Thirdly, we have launched Guyana’s first Coding Boot-camp programme where we provide access to software development courses.  Coding Bootcamps serve to expedite training to create junior software engineers. We are hoping to prepare our young people for IT-related employment.

The courses are online and self-paced but members work at our facility in groups of three or four to complete the programme.  Studies show that taking online courses in small groups increase the likelihood of completion and success. Upon completion, the young graduates will be able to develop apps and create websites, they will be able to work for local or global companies or simply work as freelancers to earn a pretty substantial wage.

 We have also signed an agreement with Cisco NetAcademy to offer training in networking, security, and other areas of internet technology.  This programme will be formally launched in December.

We are also focused on creating technology in spaces largely ignored but where the introduction of a technology product could bring significant relief to citizens or solve a lingering problem.  To that end, we have worked with the Ministry of Education to create the NGSA mobile app, which enables students to practice old exams and provides reports for teachers on areas of weakness of students in their classrooms.  We have three additional social good apps in the pipeline and will announce them later.

GR: How is STEMGuyana doing in terms of funding?

KA: Funding is always a challenge. It has been a question of donors becoming believers in what we are trying to do.  After three years we still remain underfunded. Both the Office Of The First Lady and some state agencies have helped with funding for various components of our programme.  Some of it is ‘on faith’ and upfront, by my family.  We have received support from the diaspora, and sponsorships for t-shirts from the local private sector.  As of today GTT has provided significant funding. We are thankful for the CEO’s vision. He understands how technology will shape our future.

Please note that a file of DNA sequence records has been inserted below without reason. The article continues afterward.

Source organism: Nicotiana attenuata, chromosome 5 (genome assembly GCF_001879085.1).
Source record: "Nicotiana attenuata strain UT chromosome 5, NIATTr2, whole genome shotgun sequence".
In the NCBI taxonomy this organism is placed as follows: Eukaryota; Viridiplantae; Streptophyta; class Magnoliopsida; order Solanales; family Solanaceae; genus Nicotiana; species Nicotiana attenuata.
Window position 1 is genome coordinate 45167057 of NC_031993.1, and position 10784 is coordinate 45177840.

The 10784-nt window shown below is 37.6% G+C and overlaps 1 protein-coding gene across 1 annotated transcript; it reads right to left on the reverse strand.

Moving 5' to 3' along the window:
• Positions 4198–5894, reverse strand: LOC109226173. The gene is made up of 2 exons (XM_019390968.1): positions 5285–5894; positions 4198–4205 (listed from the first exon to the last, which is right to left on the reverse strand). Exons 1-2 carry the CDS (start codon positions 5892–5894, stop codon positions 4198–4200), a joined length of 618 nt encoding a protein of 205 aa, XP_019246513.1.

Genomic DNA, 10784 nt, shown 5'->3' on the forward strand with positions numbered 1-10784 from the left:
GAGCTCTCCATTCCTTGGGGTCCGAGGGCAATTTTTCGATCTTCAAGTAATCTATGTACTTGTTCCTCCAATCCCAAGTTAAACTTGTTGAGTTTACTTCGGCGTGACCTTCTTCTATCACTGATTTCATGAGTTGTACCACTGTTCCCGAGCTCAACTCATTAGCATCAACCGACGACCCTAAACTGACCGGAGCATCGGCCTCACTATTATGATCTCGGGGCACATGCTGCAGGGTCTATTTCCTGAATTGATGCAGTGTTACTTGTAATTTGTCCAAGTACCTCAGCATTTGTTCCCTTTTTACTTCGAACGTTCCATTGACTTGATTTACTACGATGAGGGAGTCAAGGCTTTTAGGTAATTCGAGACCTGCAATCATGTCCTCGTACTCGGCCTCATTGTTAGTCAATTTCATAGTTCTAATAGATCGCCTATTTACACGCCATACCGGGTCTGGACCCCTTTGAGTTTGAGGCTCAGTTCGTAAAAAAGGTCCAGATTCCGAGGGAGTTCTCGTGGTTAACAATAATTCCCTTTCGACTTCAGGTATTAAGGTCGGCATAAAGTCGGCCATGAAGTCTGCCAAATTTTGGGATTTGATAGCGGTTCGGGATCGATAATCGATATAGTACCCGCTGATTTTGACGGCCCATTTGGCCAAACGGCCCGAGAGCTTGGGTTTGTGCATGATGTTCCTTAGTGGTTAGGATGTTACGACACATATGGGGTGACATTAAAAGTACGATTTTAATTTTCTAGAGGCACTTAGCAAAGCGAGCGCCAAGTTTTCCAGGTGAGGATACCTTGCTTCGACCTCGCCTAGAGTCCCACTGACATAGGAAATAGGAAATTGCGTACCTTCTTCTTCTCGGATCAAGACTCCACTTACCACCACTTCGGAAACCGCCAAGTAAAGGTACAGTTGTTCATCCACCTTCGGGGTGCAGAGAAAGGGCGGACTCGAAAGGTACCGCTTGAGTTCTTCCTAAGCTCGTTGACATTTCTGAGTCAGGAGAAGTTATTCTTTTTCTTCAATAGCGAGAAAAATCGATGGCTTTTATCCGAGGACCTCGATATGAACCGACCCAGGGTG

We need a larger facility for training and office space.  We need funds for robot kits, to pay our support staff, to properly market our programmes and to host training sessions. Some parents are willing to pay for our services but we don’t want to create a programme where the children of wealthy parents will gain exclusive access.

GR: Final question, what does success look like to you?  What criteria will you use to judge STEMGuyana’s success?

KA: STEMGuyana will be a success when we are able to work with public and private partners to rollout out more than one hundred STEM clubs across Guyana targeted to both in-school and out-of-school students; exposing them to robotics, mathematics  and coding, empowering them to learn new skills, to earn income by creating apps and websites and to create their own technology startups, right from their own villages and towns across Guyana.

I will judge STEMGuyana to be a success when we are able to attract and generate enough funds for an office, to pay staff, to market our program and to not only survive but thrive well into the future.

I will judge STEMGuyana to be a success when young people everywhere, in spite of their family income, ethnicity, party affiliation, sexual orientation or disability, have access to our services, take advantage of the opportunities offered and work together to build a future Guyana of which we can all be proud.